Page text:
Quality is a big deal for the crew, and they don’t let the price for it get in their way. The restaurant buys the same Creekstone Farms USDA Prime Brisket as the esteemed Franklin Barbecue in Austin, Texas, which has been featured on Anthony Bourdain’s “No Reservations,” “Bon Appetit,” in the Huffington Post and other various media.

Prices for the slabs of beef-flavored heaven cost anywhere from $2 – $4 per pound, and Bet The House averages $3,000 – $4,000 per week spent on brisket alone, its best seller.

“We probably go through about 700 pounds, just in brisket, a week,” Smithers said. “If you look at some of the other places, it’s really not that much. Franklin’s might do 700 pounds a day, but he’s one of the biggest names in barbecue.”

Chris Washington, 42, is at the point of the knife, working in the kitchen slicing assorted meats to be served to some of the restaurant’s regulars. Having worked in a steakhouse for several years prior to Bet The House, Washington is at home behind the chop block. There is a style and finesse that comes with portioning out the product that, if done the wrong way, could ruin an entire day’s worth of work.

Working in such close proximity to such a small group of people develops relationships that last, and the word ‘family’ is often used to describe one such motley crew. Washington always speaks positively about the restaurant business and those he works with.

“They all want to be here,” Washington said. “They all want to work hard.”

Rebekah Benton, 19, and UNT kinesiology sophomore Baylie Taylor are the two main personalities that can be seen behind the front counter or running around the front of the House. At the restaurant they are neither waitresses nor cashiers, but more so neighbors that welcome customers into the barbeque haven that is Bet The House.

“I feel like part of their family; they’re all really close-knit,” Taylor said. “The customers are great, and we have a lot of regulars.”

Jessica Swann begins cutting the fat off of meat before the long smoking process at Bet the House Barbeque. Hannah Ridings | Senior Staff Photographer

Jessica Swann begins cutting the fat off of meat before the long smoking process at Bet the House Barbeque. Hannah Ridings | Senior Staff Photographer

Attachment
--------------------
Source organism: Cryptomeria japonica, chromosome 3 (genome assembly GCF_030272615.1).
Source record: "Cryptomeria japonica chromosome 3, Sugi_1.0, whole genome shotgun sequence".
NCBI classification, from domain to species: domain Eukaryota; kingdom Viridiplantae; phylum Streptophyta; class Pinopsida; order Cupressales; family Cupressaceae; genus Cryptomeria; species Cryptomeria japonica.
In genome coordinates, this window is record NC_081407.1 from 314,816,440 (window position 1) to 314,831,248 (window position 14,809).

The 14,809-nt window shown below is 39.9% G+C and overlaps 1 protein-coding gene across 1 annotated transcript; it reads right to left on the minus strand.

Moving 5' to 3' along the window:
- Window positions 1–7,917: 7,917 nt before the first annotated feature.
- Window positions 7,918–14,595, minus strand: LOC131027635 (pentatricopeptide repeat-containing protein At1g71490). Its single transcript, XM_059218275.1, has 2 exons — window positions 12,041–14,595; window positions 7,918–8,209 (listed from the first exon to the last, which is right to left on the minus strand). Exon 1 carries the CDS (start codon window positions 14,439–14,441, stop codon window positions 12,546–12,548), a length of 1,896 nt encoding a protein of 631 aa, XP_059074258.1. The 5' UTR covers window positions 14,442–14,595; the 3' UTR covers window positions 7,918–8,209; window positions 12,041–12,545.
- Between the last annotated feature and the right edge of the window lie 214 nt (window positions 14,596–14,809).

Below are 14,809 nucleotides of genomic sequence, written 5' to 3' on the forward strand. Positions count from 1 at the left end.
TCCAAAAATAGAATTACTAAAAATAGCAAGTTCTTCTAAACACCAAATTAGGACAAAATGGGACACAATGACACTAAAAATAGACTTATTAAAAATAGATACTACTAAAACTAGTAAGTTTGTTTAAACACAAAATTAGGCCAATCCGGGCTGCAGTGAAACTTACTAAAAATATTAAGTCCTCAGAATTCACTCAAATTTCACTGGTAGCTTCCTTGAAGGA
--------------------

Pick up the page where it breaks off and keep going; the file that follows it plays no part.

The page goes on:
Both workers cater to the hungry patrons that walk through their doors and are key players in making sure business goes the way it should. Benton said she enjoys the people she works with and respects the work ethic that shines throughout.

“Jessica is a hoot. She’s not like anyone else you have ever met,” Benton said. “She’s 90-to-nothing all the time but does a damn good job of what she does. She’s scatter-brained, but everything comes back to place when it needs to. She’s a hard worker, and she knows what she’s doing.”

Those who step into the House most often are looking for one thing: good, home-style comfort food made with a little bit of love. They find themselves coming back again and again.

Regulars are often Denton locals and barbecue-ers alike, whether they’re retired couples, college professors and students or, in one specific case, the Honorable David Garcia of Denton County Criminal Court No. 3. Garcia has been coming to the House since its conception in a smaller suite located two doors over from the current location.

In a smaller location, the restaurant used to sell out of product daily and closed its doors in the early afternoons. Now, with a more fitting place of business, the barbecue pit is able to keep its doors open longer and feed more carnivorous patrons. They also have a mobile crew and trailer that cater private and public events.

“They’ve got a bigger place so they can stay open longer,” Garcia said while enjoying a heaping brisket sandwich and some traditional house-made sides. “I think it’s some of the best barbecue we have in Denton.”

Featured Image: Jessica Swann places a cut of meat on the middle rack at Bet the House Barbeque. Hannah Ridings | Senior Staff Photographer